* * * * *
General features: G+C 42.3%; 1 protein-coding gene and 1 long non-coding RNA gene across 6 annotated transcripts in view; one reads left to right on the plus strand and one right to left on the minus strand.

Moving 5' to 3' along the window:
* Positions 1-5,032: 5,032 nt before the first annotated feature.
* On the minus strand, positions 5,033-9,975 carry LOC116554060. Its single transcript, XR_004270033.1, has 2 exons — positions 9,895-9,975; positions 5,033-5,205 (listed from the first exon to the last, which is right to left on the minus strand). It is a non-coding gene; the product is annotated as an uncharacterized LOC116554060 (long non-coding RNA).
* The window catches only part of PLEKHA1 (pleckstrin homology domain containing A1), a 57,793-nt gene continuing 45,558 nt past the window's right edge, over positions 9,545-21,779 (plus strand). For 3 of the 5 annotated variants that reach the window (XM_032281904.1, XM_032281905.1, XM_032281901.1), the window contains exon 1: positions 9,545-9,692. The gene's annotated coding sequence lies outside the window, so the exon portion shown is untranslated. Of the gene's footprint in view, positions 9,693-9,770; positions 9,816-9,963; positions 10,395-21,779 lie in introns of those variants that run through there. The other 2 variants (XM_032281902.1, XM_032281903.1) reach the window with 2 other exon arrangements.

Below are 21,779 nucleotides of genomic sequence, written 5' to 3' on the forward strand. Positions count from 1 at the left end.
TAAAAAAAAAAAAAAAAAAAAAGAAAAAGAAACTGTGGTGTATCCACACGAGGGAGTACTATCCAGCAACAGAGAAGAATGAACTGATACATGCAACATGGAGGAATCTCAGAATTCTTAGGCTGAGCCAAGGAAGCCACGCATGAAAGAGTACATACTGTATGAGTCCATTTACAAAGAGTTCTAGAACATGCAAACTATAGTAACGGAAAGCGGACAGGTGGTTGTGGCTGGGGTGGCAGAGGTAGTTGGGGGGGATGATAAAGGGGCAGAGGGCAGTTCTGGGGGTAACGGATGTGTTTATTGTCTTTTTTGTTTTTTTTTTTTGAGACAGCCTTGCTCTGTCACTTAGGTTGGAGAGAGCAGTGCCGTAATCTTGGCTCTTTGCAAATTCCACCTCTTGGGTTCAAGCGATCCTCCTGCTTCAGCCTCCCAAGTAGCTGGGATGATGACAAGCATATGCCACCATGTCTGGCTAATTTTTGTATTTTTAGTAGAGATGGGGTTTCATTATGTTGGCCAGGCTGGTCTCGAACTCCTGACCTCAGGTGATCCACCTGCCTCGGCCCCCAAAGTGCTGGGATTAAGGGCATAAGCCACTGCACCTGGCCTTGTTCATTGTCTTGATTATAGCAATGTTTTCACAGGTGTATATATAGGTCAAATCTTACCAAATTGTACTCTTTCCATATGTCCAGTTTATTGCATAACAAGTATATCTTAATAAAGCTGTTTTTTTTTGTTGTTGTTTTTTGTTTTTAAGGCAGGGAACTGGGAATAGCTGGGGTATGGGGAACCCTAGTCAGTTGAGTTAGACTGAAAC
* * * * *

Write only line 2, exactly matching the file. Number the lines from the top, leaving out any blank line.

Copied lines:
Moving 5' to 3' along the window: